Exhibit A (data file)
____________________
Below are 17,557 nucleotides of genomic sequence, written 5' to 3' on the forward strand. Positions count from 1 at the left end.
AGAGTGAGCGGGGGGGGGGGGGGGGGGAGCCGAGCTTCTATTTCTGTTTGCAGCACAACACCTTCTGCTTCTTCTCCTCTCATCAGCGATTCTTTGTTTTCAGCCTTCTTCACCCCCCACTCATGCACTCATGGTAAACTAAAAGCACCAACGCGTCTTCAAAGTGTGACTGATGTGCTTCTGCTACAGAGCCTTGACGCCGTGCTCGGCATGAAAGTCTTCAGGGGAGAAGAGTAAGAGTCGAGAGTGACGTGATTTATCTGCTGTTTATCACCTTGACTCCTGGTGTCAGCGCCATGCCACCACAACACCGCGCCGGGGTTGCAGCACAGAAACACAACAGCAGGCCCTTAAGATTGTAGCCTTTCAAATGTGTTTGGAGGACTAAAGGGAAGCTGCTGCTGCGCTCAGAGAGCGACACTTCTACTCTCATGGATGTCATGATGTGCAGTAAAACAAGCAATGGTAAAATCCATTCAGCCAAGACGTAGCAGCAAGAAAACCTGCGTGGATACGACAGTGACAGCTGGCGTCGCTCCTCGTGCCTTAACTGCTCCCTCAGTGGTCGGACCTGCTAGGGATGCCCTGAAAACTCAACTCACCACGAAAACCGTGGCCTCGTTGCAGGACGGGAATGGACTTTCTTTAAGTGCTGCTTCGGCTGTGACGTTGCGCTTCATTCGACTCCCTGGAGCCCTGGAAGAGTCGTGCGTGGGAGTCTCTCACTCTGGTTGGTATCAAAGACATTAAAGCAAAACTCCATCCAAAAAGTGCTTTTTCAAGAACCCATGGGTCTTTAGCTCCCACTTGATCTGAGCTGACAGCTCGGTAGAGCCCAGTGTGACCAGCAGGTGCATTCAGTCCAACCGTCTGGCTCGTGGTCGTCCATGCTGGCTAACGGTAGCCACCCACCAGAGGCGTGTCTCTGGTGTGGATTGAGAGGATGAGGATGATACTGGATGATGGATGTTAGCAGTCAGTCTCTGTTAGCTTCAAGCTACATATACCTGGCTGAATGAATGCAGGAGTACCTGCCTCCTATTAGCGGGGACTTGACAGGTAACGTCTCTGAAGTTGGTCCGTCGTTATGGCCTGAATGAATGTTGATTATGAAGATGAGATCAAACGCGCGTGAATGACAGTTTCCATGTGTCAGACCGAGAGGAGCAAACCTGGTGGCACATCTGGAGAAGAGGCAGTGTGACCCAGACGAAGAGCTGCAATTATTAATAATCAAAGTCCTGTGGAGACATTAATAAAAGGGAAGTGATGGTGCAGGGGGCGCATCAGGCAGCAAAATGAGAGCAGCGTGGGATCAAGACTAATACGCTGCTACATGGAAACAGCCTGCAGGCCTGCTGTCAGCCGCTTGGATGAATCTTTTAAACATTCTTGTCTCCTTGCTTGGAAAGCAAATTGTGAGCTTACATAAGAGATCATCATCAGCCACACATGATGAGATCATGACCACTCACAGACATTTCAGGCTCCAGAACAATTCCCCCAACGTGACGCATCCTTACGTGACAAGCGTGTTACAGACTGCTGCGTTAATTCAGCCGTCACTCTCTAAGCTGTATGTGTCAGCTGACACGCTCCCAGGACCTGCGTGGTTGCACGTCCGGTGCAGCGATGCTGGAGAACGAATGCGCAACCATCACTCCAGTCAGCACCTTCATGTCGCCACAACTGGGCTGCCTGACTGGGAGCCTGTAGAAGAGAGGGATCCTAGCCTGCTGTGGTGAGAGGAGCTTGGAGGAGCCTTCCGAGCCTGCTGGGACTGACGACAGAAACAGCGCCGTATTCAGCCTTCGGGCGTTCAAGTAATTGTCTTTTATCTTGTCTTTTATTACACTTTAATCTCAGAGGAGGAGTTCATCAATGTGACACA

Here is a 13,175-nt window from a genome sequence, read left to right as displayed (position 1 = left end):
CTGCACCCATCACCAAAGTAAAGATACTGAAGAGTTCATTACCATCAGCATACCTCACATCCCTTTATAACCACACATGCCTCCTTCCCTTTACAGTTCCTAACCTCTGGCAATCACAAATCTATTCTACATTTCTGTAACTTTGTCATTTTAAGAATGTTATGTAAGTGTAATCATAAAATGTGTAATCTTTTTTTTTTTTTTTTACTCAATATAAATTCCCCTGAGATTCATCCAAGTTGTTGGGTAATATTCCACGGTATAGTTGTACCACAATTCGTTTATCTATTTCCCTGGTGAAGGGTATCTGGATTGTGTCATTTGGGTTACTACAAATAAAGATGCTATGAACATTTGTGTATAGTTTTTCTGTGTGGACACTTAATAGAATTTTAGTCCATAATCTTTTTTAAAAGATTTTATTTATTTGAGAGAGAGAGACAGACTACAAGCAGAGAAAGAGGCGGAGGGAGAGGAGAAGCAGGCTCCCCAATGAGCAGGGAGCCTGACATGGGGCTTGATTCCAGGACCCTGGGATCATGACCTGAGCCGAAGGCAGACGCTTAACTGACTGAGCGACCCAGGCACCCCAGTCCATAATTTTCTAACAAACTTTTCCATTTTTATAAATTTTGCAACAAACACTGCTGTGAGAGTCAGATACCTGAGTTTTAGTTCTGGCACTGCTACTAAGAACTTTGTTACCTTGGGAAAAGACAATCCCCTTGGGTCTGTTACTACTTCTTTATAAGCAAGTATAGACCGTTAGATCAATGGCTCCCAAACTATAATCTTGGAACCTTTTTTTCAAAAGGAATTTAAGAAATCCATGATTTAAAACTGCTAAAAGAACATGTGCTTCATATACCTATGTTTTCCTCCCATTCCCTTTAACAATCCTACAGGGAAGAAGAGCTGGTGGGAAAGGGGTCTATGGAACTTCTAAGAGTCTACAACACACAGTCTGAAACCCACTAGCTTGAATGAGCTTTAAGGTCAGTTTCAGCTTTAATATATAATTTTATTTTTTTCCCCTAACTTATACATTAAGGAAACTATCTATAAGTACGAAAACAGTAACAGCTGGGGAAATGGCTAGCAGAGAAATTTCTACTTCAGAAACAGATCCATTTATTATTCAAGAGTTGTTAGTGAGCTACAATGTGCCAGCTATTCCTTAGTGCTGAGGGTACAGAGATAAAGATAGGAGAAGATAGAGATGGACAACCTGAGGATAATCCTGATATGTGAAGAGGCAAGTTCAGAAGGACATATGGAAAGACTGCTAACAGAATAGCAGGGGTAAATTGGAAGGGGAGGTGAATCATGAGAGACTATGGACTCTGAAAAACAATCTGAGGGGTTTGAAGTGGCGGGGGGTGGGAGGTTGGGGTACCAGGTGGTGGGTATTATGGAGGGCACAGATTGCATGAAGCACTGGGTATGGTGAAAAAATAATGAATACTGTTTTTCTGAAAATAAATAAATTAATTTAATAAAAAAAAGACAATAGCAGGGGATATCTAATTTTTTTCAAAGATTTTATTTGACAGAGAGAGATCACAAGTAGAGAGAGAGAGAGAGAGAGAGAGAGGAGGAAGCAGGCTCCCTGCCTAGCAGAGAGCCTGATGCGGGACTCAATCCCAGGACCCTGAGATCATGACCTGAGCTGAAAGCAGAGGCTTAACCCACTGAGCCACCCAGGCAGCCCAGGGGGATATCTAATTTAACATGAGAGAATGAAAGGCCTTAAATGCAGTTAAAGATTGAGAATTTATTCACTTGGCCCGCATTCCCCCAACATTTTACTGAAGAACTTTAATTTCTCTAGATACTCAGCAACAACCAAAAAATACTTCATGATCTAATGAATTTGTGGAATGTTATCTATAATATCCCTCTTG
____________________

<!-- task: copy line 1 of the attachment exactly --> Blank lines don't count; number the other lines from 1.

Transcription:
Below are 17,557 nucleotides of genomic sequence, written 5' to 3' on the forward strand. Positions count from 1 at the left end.